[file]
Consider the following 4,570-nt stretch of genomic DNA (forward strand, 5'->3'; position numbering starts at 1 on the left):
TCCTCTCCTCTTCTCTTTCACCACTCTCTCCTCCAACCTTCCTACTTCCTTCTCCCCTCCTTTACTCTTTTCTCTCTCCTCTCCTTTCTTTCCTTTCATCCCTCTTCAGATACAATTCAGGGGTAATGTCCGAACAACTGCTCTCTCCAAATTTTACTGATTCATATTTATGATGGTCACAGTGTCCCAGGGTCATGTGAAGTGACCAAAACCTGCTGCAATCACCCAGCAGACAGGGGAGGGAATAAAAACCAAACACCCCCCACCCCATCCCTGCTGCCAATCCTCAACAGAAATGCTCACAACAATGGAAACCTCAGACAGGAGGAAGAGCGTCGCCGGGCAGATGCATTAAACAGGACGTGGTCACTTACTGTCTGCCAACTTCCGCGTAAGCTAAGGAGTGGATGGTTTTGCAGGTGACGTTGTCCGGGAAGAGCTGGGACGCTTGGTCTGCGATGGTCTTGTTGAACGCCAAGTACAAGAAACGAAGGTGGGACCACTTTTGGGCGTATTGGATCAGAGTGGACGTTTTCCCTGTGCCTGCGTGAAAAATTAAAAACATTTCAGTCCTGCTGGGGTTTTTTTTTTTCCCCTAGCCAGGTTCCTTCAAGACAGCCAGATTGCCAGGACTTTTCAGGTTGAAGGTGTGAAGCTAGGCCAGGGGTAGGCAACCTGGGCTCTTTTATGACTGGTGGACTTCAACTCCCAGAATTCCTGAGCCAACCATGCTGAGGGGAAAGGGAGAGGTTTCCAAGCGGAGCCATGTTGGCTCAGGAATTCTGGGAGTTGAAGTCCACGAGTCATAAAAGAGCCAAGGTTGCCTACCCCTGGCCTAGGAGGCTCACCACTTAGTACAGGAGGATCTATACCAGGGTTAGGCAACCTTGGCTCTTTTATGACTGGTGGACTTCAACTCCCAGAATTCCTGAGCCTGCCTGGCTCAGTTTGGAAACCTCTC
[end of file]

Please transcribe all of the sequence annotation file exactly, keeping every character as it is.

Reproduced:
Consider the following 4,570-nt stretch of genomic DNA (forward strand, 5'->3'; position numbering starts at 1 on the left):
TCCTCTCCTCTTCTCTTTCACCACTCTCTCCTCCAACCTTCCTACTTCCTTCTCCCCTCCTTTACTCTTTTCTCTCTCCTCTCCTTTCTTTCCTTTCATCCCTCTTCAGATACAATTCAGGGGTAATGTCCGAACAACTGCTCTCTCCAAATTTTACTGATTCATATTTATGATGGTCACAGTGTCCCAGGGTCATGTGAAGTGACCAAAACCTGCTGCAATCACCCAGCAGACAGGGGAGGGAATAAAAACCAAACACCCCCCACCCCATCCCTGCTGCCAATCCTCAACAGAAATGCTCACAACAATGGAAACCTCAGACAGGAGGAAGAGCGTCGCCGGGCAGATGCATTAAACAGGACGTGGTCACTTACTGTCTGCCAACTTCCGCGTAAGCTAAGGAGTGGATGGTTTTGCAGGTGACGTTGTCCGGGAAGAGCTGGGACGCTTGGTCTGCGATGGTCTTGTTGAACGCCAAGTACAAGAAACGAAGGTGGGACCACTTTTGGGCGTATTGGATCAGAGTGGACGTTTTCCCTGTGCCTGCGTGAAAAATTAAAAACATTTCAGTCCTGCTGGGGTTTTTTTTTTTCCCCTAGCCAGGTTCCTTCAAGACAGCCAGATTGCCAGGACTTTTCAGGTTGAAGGTGTGAAGCTAGGCCAGGGGTAGGCAACCTGGGCTCTTTTATGACTGGTGGACTTCAACTCCCAGAATTCCTGAGCCAACCATGCTGAGGGGAAAGGGAGAGGTTTCCAAGCGGAGCCATGTTGGCTCAGGAATTCTGGGAGTTGAAGTCCACGAGTCATAAAAGAGCCAAGGTTGCCTACCCCTGGCCTAGGAGGCTCACCACTTAGTACAGGAGGATCTATACCAGGGTTAGGCAACCTTGGCTCTTTTATGACTGGTGGACTTCAACTCCCAGAATTCCTGAGCCTGCCTGGCTCAGTTTGGAAACCTCTC